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Part 5: Papers of Caroline Bowles (1787-1854) and Robert Southey (1774-1843) from the British Library, London



Birth of William Wordsworth.


Birth of Samuel Taylor Coleridge.


12 Aug 1774. Birth of Robert Southey (henceforth RS), son of Robert Southey, a farmer in the Quantock Hills, and Margaret (née Hill), in Bristol. RS is raised in Bath by his aunt, Miss Elizabeth Tyler.


6 Dec 1786. Birth of Caroline Anne Bowles (henceforth CB), daughter of Captain Charles Bowles of the East India Company, and Anne (née Burrard), at Buckland Manor, near Lymington, Hampshire.

Publication of Vathek by Beckford.


RS sent to Westminster school.


The French Revolution. 14 July – Storming of the Bastille.


Wordsworth goes on a walking tour of Europe.


The Massacre of the Champs de Mars and rise of the Girondins in Paris.


RS expelled from Westminster for protesting against flogging. His maternal uncle, Rev Herbert Hill, gets RS a place at Balliol College, Oxford. He pursues swimming, boating, and reading. Writes epic poem on Joan of Arc. Monarchy is abolished in France.


Louis XVI executed. Execution of Girondins by Jacobins in Paris. Reign of Terror. RS becomes wary of the Revolution.


RS is introduced to Coleridge by Allen. Execution of Danton. Overthrow and execution of Robespierre. RS and Coleridge write The Fall of Robespierre. Coleridge converts RS to pantisocracy and they plan an ideal community on the banks of the Susquehanna. RS is disowned by his aunt, Elizabeth Tyler. Joseph Cottle, an inexperienced Bristol bookseller, gives RS £50 for Joan of Arc, which RS revises with additions by Coleridge. Publication of Poems by Bion and Moschus by RS and Coleridge (1794 & 1795). RS writes Wat Tyler.


RS clandestinely marries Edith Fricker, one of six daughters of Stephen Fricker, a manufacturer, from Westbury. Coleridge is married to her sister, Sara Fricker. Coleridge and RS argue. Coleridge meets Wordsworth and the two strike up a great friendship, living close to each other in Nether Stowey and Alfoxden in Somerset. RS visits his uncle, the Rev Herbert Hill, in Lisbon. Edith stays with her sisters and maintains her maiden name.


Publication of Joan of Arc by RS. Coleridge commences publication of The Watchman (see Eighteenth Century Journals, published by Adam Matthew Publications).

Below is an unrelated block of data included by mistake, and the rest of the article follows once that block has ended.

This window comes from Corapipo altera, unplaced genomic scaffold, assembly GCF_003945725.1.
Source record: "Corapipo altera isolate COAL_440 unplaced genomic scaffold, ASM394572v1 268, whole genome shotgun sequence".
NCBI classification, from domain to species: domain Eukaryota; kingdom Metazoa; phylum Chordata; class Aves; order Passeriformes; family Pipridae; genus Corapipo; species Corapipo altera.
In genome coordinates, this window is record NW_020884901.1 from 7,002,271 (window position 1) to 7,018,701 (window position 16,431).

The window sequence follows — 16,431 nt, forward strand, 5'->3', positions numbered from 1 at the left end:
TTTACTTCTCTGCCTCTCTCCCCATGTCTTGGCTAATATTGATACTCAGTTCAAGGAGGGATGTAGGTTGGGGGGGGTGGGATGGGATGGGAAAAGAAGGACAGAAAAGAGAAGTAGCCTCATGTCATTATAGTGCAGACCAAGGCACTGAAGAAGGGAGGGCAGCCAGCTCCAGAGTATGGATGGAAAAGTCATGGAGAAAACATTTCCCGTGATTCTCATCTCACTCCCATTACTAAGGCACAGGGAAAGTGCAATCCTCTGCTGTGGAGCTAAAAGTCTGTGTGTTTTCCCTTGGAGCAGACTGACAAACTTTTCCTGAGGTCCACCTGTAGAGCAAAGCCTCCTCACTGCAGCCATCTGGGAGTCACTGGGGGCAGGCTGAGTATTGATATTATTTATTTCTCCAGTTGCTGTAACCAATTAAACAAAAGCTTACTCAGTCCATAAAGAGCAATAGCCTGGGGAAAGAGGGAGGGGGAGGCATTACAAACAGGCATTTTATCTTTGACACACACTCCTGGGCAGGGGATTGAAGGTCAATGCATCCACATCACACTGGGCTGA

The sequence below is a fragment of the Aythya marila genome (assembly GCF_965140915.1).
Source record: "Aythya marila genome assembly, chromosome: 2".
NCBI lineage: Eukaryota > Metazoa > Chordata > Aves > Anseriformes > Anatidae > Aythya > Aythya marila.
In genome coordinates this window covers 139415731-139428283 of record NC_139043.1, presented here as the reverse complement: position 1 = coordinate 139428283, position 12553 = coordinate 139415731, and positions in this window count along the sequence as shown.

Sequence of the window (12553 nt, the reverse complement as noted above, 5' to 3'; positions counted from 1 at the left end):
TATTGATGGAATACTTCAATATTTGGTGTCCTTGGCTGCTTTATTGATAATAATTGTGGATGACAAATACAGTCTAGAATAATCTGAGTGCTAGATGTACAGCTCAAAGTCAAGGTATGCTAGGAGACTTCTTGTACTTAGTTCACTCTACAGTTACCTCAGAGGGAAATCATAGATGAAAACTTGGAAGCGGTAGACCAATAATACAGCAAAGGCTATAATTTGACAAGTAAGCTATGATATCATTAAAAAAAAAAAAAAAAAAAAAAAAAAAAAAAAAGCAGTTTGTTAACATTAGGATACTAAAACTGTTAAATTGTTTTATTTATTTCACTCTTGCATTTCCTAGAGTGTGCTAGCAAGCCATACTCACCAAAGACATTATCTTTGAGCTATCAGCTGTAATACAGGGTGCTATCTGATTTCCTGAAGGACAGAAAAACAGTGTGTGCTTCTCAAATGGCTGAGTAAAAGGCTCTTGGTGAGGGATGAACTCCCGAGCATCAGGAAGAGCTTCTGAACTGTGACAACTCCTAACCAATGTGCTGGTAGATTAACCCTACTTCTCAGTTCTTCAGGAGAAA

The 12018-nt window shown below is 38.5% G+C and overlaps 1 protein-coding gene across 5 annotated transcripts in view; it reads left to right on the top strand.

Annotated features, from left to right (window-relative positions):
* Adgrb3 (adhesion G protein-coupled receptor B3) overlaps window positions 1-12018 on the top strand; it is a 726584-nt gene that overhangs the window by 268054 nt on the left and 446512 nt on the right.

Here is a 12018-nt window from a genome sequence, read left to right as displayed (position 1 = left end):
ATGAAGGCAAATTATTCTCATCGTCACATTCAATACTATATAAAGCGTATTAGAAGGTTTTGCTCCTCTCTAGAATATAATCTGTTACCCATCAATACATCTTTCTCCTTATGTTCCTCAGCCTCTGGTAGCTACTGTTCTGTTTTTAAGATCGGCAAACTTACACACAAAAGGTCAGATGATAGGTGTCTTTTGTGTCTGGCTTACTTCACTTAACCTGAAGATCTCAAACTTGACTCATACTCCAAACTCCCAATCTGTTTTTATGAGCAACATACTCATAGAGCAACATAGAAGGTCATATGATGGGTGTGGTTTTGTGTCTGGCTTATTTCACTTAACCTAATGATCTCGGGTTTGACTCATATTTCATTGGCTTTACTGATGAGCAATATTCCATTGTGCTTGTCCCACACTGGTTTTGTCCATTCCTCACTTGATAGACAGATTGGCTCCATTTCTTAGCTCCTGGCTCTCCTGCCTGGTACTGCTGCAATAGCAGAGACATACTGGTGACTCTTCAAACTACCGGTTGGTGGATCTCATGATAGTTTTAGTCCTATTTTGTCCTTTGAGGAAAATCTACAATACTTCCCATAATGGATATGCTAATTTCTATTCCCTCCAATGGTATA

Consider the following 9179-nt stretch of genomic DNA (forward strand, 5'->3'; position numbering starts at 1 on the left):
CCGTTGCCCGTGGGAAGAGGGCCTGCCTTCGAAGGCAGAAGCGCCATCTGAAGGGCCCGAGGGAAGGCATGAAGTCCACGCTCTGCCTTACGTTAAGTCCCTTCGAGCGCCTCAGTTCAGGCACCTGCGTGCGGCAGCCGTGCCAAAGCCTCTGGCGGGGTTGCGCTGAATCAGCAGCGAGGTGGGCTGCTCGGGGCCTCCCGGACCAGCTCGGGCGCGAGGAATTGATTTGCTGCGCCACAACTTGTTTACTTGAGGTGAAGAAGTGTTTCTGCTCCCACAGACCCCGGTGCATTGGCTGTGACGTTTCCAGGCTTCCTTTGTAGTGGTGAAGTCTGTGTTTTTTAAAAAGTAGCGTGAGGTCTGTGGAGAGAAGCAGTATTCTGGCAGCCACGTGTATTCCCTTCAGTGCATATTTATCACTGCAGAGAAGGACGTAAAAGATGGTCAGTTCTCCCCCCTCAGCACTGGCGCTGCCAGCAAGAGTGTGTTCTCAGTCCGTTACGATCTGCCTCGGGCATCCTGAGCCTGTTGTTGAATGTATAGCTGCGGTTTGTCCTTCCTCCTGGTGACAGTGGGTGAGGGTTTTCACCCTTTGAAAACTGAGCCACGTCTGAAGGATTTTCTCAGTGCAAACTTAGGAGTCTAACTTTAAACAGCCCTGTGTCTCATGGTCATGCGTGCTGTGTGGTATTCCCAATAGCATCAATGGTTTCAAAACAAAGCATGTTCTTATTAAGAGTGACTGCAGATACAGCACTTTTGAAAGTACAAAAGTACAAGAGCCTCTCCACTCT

Publication of the Lyrical Ballads by Wordsworth and Coleridge. Coleridge visits Germany. RS returns to England. RS writes Madoc. Publication of Letters written during a short residence in Spain and Portugal, by RS, based on his visit to the Peninsular, 1795-1796.

Charles Watkyns Williams Wynn, a former schoolfriend, gives RS an annuity of £160. RS briefly attempts to pursue a career in the legal profession. Publication of Minor Poems by RS. RS starts Thalaba.


RS moves to Westbury in Hampshire.


RS edits Annual Anthology. RS writes preface to Chatterton’s works.


Coleridge settles in Keswick. RS falls ill and goes to Portugal with his wife. RS finishes Thalaba and compiles his History of Portugal.


RS settles in Keswick with Edith, but leaves for Dublin for a brief spell as secretary to the Chancellor of the Irish Exchequer. Publication of Thalaba. Death of Charles Bowles, father of CB.


RS and Edith move to Greta Hall, Keswick, a house shared with the Coleridges. Publication of RS’s translation of the Spanish prose romance, Amadis of Gaul.


Coleridge leaves Keswick for Malta and Italy.


Publication of Madoc by RS. Wordsworth completes The Prelude.


RS relinquishes Wynn’s annuity when his friend is married. This is replaced by an equivalent government pension.


Publication of RS’s translation of Palmerin of England. Publication of Specimens of the Later English Poets, Letters from England by Don Manuel Alvarez Espriella and Remains of Kirke White by RS.


Coleridge returns to Keswick in ill-health, addicted to opium. RS has to provide for both families. Publication of RS’s translation of the Spanish prose romance, The Cid. RS engaged as regular contributor to the Quarterly Review by Scott, a position he maintained until 1839.